Advocacy

Baltic Americans Converge (Virtually) on Congress

The Joint Baltic American National Committee (JBANC) held its first virtual Baltic Advocacy Week from March 8th to 12th.  JBANC has been holding annual in-person advocacy events for several years but missed last year because of the coronavirus.  Adapting the event to the circumstances of the pandemic turned out to be a successful endeavor.  The Estonian American National Council (EANC) was fully integrated into the planning team and played a key role in the event’s execution.

Over sixty Baltic Americans from sixteen states signed up to take part in constituent meetings with their Members of Congress (MoC).  At least fifteen meetings were held via video conference or conference call with staffers that handle foreign affairs or legislative issues for their MoC.  For at least three meetings, the actual Senator or Representative joined the call.  The meetings proved to be welcomed by all parties and effective in sharing the message that U.S. investment in Baltic security and support to the broader region are vital to ensuring transatlantic security.

The MoCs who tuned in were all co-chairs of their chamber’s Baltic caucus.  Senators Chuck Grassley (R-IA) and Dick Durbin (D-IL) co-chair the Senate Baltic Freedom Caucus, and Representative Don Bacon (R-NE) recently took over as Republican co-chair of the House Baltic Caucus after Representative John Shimkus retired at the end of the 116th Congress.  All three were very supportive of the issues and legislation that were discussed.  As a retired U.S. Air Force General, Representative Bacon has extensive experience in the European theater and a clear understanding of the threats Estonia, Latvia, and Lithuania face, and will be a valuable ally in Congress.

The JBANC team meeting with new House Baltic Caucus co-chair Representative Don Bacon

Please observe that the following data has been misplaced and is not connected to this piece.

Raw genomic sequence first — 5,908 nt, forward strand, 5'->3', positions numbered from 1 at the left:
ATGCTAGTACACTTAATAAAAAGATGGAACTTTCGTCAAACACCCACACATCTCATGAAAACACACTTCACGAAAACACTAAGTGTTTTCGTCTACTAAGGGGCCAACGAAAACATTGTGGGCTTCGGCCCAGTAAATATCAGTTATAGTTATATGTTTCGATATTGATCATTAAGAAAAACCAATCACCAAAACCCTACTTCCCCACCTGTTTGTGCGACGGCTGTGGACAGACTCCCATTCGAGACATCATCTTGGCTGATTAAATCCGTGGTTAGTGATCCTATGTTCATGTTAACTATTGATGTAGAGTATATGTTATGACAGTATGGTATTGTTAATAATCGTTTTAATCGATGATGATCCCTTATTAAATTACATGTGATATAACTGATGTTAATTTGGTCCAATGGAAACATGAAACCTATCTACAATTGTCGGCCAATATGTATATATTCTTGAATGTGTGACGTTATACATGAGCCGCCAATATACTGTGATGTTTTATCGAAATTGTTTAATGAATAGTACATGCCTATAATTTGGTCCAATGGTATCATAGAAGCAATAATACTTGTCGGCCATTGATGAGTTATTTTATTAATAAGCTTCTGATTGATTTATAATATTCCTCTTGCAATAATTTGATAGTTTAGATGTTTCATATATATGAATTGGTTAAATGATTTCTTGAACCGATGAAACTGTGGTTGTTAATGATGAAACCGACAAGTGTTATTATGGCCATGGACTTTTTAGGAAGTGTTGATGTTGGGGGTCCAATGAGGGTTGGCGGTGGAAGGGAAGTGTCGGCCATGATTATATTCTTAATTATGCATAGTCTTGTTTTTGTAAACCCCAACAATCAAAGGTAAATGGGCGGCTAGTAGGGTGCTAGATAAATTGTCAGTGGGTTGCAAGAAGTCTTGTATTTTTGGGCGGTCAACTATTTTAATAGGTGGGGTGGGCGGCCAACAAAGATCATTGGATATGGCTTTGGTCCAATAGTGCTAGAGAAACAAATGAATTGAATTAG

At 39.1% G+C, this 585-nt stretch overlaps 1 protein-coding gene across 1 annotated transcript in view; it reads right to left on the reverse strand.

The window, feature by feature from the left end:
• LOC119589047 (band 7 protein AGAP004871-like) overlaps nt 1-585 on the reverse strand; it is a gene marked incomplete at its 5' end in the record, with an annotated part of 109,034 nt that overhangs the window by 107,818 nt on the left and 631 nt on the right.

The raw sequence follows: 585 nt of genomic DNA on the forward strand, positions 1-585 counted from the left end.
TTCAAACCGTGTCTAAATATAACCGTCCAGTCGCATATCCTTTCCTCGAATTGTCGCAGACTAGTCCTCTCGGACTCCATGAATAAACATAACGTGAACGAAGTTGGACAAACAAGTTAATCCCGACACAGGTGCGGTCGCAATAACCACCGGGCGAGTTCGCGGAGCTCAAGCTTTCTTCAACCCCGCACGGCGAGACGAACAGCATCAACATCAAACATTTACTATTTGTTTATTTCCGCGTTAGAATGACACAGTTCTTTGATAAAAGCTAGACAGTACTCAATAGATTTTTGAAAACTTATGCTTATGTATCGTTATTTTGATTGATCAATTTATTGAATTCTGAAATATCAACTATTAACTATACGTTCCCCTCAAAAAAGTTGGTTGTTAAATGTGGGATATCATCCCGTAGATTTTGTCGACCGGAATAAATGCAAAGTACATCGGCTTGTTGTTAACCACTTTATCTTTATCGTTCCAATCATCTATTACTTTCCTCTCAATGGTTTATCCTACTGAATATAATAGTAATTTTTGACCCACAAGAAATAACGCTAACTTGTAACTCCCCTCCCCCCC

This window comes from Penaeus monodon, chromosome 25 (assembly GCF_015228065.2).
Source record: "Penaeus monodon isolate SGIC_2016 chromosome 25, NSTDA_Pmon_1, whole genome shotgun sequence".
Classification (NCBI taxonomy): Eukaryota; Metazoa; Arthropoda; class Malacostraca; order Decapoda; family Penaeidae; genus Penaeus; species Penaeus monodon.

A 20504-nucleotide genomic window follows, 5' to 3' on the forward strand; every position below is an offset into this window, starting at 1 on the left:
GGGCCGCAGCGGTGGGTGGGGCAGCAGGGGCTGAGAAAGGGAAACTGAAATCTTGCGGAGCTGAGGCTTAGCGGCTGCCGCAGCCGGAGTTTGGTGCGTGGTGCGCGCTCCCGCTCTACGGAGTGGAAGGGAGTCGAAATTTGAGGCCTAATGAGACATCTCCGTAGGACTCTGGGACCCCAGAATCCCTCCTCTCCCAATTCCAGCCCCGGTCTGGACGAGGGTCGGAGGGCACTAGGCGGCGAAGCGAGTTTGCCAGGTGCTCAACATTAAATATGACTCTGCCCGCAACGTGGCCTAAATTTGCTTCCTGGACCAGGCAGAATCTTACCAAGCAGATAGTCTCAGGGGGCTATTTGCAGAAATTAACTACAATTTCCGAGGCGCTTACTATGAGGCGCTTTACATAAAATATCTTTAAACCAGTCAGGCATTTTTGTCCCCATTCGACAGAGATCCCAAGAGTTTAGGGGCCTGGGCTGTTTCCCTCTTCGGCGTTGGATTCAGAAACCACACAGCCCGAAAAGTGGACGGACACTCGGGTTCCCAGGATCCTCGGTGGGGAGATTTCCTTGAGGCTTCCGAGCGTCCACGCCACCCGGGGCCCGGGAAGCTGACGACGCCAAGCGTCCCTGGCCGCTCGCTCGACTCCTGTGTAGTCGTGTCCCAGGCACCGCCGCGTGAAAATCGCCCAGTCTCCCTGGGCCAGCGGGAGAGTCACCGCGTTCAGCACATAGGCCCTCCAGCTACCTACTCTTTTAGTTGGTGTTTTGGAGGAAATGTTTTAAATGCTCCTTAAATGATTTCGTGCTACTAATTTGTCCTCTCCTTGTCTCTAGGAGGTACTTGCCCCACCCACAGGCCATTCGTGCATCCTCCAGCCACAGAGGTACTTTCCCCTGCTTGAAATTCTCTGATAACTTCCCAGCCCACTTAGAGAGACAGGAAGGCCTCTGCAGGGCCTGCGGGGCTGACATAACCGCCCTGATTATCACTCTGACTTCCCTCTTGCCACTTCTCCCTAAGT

The meetings focused on three main topic areas.  Continued U.S. funding to the Baltic defense forces was the top priority.  Participants asked Congress to support the Baltic Security Initiative, which was introduced in the fiscal year 2021 budget to provide funding for ongoing development of Baltic air defense and interoperability with NATO and other partners.  $169 million was allocated in FY 2021 and the same amount or higher for FY 2022 was requested in the meetings.  Foreign Military Financing is an established program that provides grants and loans to help the nations purchase defense equipment produced in the U.S.  The Baltic countries received $30 million in FY 2021 and similar funding levels were requested for FY 2022.

The next topic dealt with energy security and regional development.  Sanctions to halt construction of the Nord Stream 2 pipeline that will carry natural gas from Russia to Germany is the most urgent issue in this area.  The pipeline is 90% complete and is estimated to be finished sometime this summer unless measures are taken to persuade the companies involved to stop work.  If the pipeline is finished, the Kremlin will have a powerful tool of political influence over Germany and other European nations that will depend on it for fuel.  Event participants asked their MoCs to enforce the bipartisan sanctions legislation that was passed last year to stop the pipeline.  Participants also called for U.S. participation in the Three Seas Initiative collaboration among 12 European Union nations located between the Baltic, Black, and Adriatic Seas to develop infrastructure projects for energy, transportation and digital interconnectivity.

The final topic area shined a light on corruption, human rights violations, and nations struggling to establish democracy.  The Global Magnitsky Human Rights Accountability Act to counter Kremlin corruption has led to sanctions against almost 250 individuals in 33 countries since it was passed in  2016.  Since it is due to expire in 2022, event participants advocated for the Senate bill that would reauthorize and strengthen the original bill’s sanctions and repeal its sunset clause. The Crimea Annexation Non-Recognition Act was also on the list of priority legislation, especially with its ties to the Welles Declaration of 1940 that established the U.S. policy of non-recognition of the Soviet annexation of the Baltic states.

EANC thanks all of the participants and Congressional offices that supported this Baltic Advocacy Week.  JBANC intends to continue holding the events annually, whether in-person, virtually, or in some combination of both.  We look forward to helping our constituents take part in future events, and to supporting anyone interested in contacting Congress in the meantime on these and other important issues relevant to Baltic security.  Please email our Washington, DC Director, Karin Shuey at karinshueyeanc@gmail.com if you’d like to get involved.